Monday, December 31, 2007

Candidates space policies

From here.

My concern is NASA should go beyond the low orbit and explore space and the planets. And private enterprise be more involved in the launching of rockets and satellites. Senator Clinton wants NASA to be the Global Warming Climate Change agency. Governor Romney wants to stay with President Bush's Moon-Mars policy. I'll have to do my reading this New Year's on each candidate's Space Policy.
Update: Space Review article is here:
The one candidate whose positions on space have received the most attention—and scrutiny—has been Sen. Hillary Clinton. That attention is based in part on her standing as one of the front runners in the Democratic race, but also because she is the one candidate, Democratic or Republican, who has provided any sort of detailed position on what she would do in space policy if elected. Even Dave Weldon, a Republican Congressman from Florida, said earlier this month, “The best person with a space policy—actually, the only candidate with any kind of substantial space policy on their Web site—is Hillary.”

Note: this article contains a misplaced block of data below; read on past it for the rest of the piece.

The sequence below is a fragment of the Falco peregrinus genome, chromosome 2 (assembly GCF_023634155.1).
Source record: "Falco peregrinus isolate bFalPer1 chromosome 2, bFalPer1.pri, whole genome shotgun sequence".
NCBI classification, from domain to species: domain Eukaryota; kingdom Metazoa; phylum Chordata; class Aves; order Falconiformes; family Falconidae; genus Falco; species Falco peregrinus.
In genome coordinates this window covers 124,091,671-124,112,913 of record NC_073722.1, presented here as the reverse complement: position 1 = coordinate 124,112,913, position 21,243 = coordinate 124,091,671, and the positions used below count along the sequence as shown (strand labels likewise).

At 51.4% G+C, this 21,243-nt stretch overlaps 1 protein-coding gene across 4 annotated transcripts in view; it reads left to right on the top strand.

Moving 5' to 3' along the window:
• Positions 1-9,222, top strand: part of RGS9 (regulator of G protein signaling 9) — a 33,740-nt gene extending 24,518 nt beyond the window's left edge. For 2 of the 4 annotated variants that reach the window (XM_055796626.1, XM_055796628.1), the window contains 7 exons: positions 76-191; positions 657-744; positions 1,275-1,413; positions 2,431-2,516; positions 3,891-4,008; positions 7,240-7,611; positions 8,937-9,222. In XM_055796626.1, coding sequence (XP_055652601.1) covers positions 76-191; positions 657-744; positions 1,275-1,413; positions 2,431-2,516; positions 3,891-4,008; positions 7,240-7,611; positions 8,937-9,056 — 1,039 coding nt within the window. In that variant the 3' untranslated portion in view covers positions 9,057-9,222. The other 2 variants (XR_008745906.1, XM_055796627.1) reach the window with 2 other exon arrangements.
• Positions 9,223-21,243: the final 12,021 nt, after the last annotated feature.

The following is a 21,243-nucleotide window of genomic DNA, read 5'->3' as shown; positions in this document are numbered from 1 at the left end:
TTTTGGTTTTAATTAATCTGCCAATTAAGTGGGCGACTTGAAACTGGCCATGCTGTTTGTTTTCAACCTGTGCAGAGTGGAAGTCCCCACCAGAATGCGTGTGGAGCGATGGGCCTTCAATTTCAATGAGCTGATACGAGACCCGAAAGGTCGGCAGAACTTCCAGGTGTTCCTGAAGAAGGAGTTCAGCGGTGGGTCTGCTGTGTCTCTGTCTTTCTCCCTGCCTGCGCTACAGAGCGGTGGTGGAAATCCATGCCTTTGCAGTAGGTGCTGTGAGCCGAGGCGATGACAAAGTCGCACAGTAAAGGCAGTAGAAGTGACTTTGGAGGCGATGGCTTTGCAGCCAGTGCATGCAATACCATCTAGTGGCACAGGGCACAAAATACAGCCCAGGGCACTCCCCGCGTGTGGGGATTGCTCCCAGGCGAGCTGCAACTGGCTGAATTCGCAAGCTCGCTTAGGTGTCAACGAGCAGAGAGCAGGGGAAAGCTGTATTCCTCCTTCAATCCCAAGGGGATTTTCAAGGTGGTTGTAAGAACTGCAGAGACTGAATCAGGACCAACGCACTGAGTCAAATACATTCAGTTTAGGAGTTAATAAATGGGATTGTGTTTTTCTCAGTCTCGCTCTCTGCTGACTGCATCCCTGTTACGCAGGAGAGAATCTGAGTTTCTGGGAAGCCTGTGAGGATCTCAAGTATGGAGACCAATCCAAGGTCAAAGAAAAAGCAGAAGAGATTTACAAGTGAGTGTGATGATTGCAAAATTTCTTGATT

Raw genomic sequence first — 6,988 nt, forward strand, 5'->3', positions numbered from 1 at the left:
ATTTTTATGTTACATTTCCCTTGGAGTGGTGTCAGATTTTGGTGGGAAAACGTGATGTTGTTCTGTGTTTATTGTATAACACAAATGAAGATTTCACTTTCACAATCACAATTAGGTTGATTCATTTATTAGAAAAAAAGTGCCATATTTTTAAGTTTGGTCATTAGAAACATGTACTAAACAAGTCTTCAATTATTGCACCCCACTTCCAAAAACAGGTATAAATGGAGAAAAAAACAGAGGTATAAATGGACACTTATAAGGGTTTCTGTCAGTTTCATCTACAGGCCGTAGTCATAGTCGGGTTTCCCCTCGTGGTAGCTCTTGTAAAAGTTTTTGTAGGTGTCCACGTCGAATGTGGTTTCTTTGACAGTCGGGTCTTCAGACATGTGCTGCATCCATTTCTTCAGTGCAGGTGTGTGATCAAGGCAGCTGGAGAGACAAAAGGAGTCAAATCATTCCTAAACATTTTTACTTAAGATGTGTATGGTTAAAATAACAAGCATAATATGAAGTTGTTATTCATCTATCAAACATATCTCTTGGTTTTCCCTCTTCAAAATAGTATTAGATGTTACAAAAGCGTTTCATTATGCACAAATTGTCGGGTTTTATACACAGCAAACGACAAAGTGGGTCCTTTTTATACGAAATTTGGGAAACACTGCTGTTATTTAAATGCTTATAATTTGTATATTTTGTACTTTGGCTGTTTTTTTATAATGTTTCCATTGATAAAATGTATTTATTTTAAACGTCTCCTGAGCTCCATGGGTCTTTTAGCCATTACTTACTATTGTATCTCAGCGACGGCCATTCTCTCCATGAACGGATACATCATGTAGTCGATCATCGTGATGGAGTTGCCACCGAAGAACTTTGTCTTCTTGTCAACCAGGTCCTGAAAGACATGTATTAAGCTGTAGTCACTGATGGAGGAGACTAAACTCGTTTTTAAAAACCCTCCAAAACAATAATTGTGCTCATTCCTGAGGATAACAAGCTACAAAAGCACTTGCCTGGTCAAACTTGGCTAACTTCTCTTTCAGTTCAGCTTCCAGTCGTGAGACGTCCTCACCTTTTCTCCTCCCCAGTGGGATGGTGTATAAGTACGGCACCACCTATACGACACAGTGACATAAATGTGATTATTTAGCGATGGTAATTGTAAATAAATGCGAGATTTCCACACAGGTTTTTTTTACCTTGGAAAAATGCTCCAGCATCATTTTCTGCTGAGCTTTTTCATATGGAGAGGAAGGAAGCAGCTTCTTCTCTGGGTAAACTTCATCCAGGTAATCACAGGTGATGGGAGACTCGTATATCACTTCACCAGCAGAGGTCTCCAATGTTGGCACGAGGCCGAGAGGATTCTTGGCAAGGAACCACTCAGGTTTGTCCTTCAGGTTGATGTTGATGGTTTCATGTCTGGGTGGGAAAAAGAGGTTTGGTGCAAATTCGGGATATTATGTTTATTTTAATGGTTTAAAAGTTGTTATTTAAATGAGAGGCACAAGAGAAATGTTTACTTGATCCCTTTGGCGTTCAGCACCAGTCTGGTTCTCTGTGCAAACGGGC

However, Senator Clinton is more short term thinking than the Vision Bush proposed in 2004:
Another question about Clinton’s policy is her support for the Vision for Space Exploration. Her policy does mention support for “later human missions” beyond the completion of the International Space Station, but does not explicitly endorse the goals laid out nearly four years ago by President Bush to return humans to the Moon by 2020 and, later, send humans to Mars. In a New York Times article the day after her speech, Clinton indicated that such goals would be set aside in favor of restoring funding for aeronautics and space policy. Such exploration, she told the Times, “excites people,” but “I am more focused on nearer-term goals I think are achievable.”

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